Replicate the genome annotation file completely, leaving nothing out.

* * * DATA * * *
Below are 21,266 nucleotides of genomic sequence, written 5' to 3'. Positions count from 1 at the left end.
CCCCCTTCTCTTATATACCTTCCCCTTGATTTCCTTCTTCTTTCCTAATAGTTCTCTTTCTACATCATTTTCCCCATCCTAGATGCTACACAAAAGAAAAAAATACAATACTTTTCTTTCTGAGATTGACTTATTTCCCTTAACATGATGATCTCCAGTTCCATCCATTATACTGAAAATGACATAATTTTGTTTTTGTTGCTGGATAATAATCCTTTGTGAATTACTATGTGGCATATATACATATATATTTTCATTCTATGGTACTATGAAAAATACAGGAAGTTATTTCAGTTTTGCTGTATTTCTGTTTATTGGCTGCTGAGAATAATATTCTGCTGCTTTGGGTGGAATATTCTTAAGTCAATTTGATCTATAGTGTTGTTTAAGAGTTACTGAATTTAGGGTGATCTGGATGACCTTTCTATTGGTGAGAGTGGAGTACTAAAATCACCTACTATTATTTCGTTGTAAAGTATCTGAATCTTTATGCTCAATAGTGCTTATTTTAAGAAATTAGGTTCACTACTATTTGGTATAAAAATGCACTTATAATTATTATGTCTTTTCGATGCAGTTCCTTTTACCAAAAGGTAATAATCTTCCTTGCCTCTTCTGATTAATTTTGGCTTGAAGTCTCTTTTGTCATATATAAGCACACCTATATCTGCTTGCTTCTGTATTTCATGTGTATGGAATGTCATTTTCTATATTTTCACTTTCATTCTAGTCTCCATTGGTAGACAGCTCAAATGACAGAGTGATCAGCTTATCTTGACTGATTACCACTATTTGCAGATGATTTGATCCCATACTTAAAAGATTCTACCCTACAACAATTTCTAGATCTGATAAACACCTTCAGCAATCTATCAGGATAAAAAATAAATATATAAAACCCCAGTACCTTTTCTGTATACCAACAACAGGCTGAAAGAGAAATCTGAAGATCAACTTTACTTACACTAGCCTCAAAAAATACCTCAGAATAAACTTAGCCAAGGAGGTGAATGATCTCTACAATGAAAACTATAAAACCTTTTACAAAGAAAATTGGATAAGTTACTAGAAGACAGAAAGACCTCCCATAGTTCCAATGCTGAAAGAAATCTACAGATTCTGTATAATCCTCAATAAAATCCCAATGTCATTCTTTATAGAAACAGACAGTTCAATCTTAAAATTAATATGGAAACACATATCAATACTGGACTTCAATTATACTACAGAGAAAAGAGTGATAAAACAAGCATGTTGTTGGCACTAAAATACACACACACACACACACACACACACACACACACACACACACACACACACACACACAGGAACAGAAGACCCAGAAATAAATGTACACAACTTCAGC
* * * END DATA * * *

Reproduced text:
Below are 21,266 nucleotides of genomic sequence, written 5' to 3'. Positions count from 1 at the left end.
CCCCCTTCTCTTATATACCTTCCCCTTGATTTCCTTCTTCTTTCCTAATAGTTCTCTTTCTACATCATTTTCCCCATCCTAGATGCTACACAAAAGAAAAAAATACAATACTTTTCTTTCTGAGATTGACTTATTTCCCTTAACATGATGATCTCCAGTTCCATCCATTATACTGAAAATGACATAATTTTGTTTTTGTTGCTGGATAATAATCCTTTGTGAATTACTATGTGGCATATATACATATATATTTTCATTCTATGGTACTATGAAAAATACAGGAAGTTATTTCAGTTTTGCTGTATTTCTGTTTATTGGCTGCTGAGAATAATATTCTGCTGCTTTGGGTGGAATATTCTTAAGTCAATTTGATCTATAGTGTTGTTTAAGAGTTACTGAATTTAGGGTGATCTGGATGACCTTTCTATTGGTGAGAGTGGAGTACTAAAATCACCTACTATTATTTCGTTGTAAAGTATCTGAATCTTTATGCTCAATAGTGCTTATTTTAAGAAATTAGGTTCACTACTATTTGGTATAAAAATGCACTTATAATTATTATGTCTTTTCGATGCAGTTCCTTTTACCAAAAGGTAATAATCTTCCTTGCCTCTTCTGATTAATTTTGGCTTGAAGTCTCTTTTGTCATATATAAGCACACCTATATCTGCTTGCTTCTGTATTTCATGTGTATGGAATGTCATTTTCTATATTTTCACTTTCATTCTAGTCTCCATTGGTAGACAGCTCAAATGACAGAGTGATCAGCTTATCTTGACTGATTACCACTATTTGCAGATGATTTGATCCCATACTTAAAAGATTCTACCCTACAACAATTTCTAGATCTGATAAACACCTTCAGCAATCTATCAGGATAAAAAATAAATATATAAAACCCCAGTACCTTTTCTGTATACCAACAACAGGCTGAAAGAGAAATCTGAAGATCAACTTTACTTACACTAGCCTCAAAAAATACCTCAGAATAAACTTAGCCAAGGAGGTGAATGATCTCTACAATGAAAACTATAAAACCTTTTACAAAGAAAATTGGATAAGTTACTAGAAGACAGAAAGACCTCCCATAGTTCCAATGCTGAAAGAAATCTACAGATTCTGTATAATCCTCAATAAAATCCCAATGTCATTCTTTATAGAAACAGACAGTTCAATCTTAAAATTAATATGGAAACACATATCAATACTGGACTTCAATTATACTACAGAGAAAAGAGTGATAAAACAAGCATGTTGTTGGCACTAAAATACACACACACACACACACACACACACACACACACACACACACACACACACACACACAGGAACAGAAGACCCAGAAATAAATGTACACAACTTCAGC